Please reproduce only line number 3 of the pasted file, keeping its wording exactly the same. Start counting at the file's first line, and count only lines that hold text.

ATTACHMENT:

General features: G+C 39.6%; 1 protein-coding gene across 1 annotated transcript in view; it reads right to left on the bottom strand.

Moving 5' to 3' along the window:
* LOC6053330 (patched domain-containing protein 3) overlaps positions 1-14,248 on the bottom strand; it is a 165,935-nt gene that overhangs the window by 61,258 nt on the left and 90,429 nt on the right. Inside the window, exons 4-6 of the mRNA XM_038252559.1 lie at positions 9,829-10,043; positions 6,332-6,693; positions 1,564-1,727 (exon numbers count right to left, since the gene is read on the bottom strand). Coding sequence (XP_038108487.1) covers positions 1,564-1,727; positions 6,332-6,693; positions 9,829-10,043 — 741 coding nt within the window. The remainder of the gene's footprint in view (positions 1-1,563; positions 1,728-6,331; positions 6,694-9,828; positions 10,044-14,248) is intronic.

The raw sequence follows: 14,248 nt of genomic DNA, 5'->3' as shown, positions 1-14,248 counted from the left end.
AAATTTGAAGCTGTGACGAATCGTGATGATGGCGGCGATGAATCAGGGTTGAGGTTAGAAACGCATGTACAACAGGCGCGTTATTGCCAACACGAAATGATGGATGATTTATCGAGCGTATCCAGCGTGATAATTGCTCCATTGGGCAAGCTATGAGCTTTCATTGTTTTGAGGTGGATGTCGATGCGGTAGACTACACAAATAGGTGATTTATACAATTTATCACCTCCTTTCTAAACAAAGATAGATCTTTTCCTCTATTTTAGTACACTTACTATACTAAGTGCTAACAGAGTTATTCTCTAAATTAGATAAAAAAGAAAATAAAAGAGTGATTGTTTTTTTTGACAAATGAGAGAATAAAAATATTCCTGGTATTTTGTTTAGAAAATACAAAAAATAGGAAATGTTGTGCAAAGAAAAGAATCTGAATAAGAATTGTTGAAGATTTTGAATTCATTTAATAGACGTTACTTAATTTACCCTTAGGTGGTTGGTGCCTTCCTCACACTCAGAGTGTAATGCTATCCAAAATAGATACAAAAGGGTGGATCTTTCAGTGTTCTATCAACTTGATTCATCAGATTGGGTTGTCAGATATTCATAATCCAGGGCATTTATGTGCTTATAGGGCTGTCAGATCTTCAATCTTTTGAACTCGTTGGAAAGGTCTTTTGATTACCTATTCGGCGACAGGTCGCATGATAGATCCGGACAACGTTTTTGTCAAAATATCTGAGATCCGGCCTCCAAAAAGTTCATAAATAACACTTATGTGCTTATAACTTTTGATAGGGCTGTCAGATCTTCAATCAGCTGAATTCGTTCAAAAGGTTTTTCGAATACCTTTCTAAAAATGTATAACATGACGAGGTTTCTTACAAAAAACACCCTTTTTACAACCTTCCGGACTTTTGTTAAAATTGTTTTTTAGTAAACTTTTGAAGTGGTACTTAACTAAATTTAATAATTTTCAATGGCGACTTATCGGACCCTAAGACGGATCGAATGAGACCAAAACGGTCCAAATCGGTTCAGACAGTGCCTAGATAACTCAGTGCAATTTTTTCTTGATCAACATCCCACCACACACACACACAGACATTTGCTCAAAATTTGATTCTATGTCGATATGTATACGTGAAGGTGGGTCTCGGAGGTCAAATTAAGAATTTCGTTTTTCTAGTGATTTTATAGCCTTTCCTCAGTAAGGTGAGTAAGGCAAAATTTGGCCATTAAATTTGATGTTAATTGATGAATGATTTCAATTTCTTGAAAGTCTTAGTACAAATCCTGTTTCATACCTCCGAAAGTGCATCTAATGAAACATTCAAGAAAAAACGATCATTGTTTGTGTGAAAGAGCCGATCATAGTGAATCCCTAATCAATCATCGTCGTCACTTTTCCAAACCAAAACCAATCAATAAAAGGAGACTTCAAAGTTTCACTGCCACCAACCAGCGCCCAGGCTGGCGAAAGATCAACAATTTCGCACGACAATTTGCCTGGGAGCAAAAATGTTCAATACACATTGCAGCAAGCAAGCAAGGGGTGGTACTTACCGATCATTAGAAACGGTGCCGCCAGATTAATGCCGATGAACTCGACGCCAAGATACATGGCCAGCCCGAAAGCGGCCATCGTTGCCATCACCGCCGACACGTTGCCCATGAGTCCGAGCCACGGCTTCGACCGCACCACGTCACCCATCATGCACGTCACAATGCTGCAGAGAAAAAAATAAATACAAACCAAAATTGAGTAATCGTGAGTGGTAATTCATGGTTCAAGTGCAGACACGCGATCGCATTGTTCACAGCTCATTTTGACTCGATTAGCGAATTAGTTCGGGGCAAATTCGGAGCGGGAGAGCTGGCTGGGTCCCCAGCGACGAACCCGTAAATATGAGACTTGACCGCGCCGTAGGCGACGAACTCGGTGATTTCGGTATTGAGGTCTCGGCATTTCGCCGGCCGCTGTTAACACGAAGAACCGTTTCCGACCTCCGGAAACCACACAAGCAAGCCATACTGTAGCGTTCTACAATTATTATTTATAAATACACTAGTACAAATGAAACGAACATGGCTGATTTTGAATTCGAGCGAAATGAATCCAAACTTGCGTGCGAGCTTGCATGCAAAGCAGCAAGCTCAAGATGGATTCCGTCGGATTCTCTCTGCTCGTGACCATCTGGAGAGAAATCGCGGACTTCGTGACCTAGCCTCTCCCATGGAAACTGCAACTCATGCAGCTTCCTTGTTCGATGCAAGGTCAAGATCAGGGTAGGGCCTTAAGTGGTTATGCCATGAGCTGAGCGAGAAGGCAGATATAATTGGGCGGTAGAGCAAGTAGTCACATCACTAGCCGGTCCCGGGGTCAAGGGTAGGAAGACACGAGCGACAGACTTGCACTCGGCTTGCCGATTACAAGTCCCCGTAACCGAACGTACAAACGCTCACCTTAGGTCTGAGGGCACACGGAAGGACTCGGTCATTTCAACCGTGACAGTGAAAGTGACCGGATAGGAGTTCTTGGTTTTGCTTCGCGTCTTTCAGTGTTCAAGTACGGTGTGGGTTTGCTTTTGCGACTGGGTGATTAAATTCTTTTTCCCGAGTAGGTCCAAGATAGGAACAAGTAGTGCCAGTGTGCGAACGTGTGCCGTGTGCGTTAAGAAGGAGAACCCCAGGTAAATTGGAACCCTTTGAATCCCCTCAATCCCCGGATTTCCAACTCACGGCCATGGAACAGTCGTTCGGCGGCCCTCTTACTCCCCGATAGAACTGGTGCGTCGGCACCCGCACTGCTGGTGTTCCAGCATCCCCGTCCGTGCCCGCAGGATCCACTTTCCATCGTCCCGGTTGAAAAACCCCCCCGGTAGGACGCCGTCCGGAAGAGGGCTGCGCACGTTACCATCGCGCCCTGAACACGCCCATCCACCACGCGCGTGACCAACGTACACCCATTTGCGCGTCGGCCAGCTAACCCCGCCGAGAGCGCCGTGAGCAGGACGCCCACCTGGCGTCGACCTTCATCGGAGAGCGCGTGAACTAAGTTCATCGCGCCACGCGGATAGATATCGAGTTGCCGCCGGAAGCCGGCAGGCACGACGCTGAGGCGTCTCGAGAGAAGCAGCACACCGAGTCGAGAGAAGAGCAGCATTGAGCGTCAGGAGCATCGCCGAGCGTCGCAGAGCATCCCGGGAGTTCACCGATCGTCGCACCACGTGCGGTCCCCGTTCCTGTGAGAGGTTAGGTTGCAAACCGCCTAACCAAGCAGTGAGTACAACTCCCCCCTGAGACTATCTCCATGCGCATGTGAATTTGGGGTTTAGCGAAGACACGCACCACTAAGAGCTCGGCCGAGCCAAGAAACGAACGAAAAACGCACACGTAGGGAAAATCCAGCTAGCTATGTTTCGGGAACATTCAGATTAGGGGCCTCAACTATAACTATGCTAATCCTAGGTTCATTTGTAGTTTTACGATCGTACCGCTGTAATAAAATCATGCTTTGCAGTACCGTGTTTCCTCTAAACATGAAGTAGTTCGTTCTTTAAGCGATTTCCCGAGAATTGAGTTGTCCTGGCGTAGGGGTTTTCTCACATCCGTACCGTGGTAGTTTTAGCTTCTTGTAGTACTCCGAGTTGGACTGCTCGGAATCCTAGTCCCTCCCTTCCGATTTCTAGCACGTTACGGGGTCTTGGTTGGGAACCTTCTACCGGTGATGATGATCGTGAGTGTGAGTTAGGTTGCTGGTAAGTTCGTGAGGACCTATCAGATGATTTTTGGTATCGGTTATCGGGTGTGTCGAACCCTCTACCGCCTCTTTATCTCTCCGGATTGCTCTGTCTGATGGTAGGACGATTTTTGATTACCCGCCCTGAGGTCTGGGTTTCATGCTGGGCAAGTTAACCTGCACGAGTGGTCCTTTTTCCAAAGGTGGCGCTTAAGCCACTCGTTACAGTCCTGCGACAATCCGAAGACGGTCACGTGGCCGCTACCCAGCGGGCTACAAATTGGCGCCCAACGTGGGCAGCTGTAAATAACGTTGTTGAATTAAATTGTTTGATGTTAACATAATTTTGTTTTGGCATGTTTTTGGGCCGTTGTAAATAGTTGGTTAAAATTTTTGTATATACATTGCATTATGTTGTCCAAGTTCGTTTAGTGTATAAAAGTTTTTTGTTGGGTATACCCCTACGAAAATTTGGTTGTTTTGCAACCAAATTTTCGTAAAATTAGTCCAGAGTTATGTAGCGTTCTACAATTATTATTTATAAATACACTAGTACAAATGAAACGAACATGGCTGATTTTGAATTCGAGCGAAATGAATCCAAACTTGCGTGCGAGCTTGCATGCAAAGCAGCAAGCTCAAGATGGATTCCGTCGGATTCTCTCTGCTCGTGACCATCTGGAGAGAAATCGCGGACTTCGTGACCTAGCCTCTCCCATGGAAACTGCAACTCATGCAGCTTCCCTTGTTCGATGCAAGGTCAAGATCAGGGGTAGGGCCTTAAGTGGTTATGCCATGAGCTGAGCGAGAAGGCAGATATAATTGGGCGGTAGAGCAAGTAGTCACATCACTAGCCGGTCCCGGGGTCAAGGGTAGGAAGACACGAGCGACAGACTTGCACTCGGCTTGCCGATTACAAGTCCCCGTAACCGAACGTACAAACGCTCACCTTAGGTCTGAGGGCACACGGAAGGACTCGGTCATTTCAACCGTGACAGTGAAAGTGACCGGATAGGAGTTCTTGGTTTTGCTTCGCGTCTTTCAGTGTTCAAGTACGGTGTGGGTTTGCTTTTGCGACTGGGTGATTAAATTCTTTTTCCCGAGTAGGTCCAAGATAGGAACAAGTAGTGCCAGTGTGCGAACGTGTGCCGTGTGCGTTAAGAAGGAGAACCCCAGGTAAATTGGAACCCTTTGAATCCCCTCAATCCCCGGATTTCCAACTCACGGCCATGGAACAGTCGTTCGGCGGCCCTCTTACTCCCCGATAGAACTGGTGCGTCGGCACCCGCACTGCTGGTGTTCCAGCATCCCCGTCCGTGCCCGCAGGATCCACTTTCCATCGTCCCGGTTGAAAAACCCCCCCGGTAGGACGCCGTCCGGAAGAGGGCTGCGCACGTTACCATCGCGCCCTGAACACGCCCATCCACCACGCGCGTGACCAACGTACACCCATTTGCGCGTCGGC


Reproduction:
* LOC6053330 (patched domain-containing protein 3) overlaps positions 1-14,248 on the bottom strand; it is a 165,935-nt gene that overhangs the window by 61,258 nt on the left and 90,429 nt on the right. Inside the window, exons 4-6 of the mRNA XM_038252559.1 lie at positions 9,829-10,043; positions 6,332-6,693; positions 1,564-1,727 (exon numbers count right to left, since the gene is read on the bottom strand). Coding sequence (XP_038108487.1) covers positions 1,564-1,727; positions 6,332-6,693; positions 9,829-10,043 — 741 coding nt within the window. The remainder of the gene's footprint in view (positions 1-1,563; positions 1,728-6,331; positions 6,694-9,828; positions 10,044-14,248) is intronic.